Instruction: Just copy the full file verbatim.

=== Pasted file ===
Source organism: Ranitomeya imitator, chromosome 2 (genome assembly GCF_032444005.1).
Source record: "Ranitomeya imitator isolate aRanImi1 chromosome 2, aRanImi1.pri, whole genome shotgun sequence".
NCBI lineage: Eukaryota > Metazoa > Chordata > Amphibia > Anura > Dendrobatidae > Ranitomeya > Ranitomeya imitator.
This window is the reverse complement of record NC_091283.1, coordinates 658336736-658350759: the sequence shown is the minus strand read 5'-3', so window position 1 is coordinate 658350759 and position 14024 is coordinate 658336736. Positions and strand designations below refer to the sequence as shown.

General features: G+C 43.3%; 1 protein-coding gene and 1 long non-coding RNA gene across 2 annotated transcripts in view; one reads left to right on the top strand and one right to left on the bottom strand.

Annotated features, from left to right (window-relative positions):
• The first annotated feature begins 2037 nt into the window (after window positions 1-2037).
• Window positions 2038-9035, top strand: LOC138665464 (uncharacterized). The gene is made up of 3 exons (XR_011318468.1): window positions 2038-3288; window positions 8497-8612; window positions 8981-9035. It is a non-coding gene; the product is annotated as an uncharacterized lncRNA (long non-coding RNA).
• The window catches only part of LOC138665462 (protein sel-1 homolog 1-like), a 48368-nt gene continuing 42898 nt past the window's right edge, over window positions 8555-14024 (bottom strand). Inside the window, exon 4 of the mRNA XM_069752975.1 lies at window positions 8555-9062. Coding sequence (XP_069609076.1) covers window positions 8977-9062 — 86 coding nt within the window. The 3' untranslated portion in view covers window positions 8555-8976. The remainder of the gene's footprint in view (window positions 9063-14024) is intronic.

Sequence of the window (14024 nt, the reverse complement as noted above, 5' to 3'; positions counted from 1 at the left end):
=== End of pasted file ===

Source organism: Ranitomeya imitator, chromosome 2 (genome assembly GCF_032444005.1).
Source record: "Ranitomeya imitator isolate aRanImi1 chromosome 2, aRanImi1.pri, whole genome shotgun sequence".
NCBI lineage: Eukaryota > Metazoa > Chordata > Amphibia > Anura > Dendrobatidae > Ranitomeya > Ranitomeya imitator.
This window is the reverse complement of record NC_091283.1, coordinates 658336736-658350759: the sequence shown is the minus strand read 5'-3', so window position 1 is coordinate 658350759 and position 14024 is coordinate 658336736. Positions and strand designations below refer to the sequence as shown.

General features: G+C 43.3%; 1 protein-coding gene and 1 long non-coding RNA gene across 2 annotated transcripts in view; one reads left to right on the top strand and one right to left on the bottom strand.

Annotated features, from left to right (window-relative positions):
• The first annotated feature begins 2037 nt into the window (after window positions 1-2037).
• Window positions 2038-9035, top strand: LOC138665464 (uncharacterized). The gene is made up of 3 exons (XR_011318468.1): window positions 2038-3288; window positions 8497-8612; window positions 8981-9035. It is a non-coding gene; the product is annotated as an uncharacterized lncRNA (long non-coding RNA).
• The window catches only part of LOC138665462 (protein sel-1 homolog 1-like), a 48368-nt gene continuing 42898 nt past the window's right edge, over window positions 8555-14024 (bottom strand). Inside the window, exon 4 of the mRNA XM_069752975.1 lies at window positions 8555-9062. Coding sequence (XP_069609076.1) covers window positions 8977-9062 — 86 coding nt within the window. The 3' untranslated portion in view covers window positions 8555-8976. The remainder of the gene's footprint in view (window positions 9063-14024) is intronic.

Sequence of the window (14024 nt, the reverse complement as noted above, 5' to 3'; positions counted from 1 at the left end):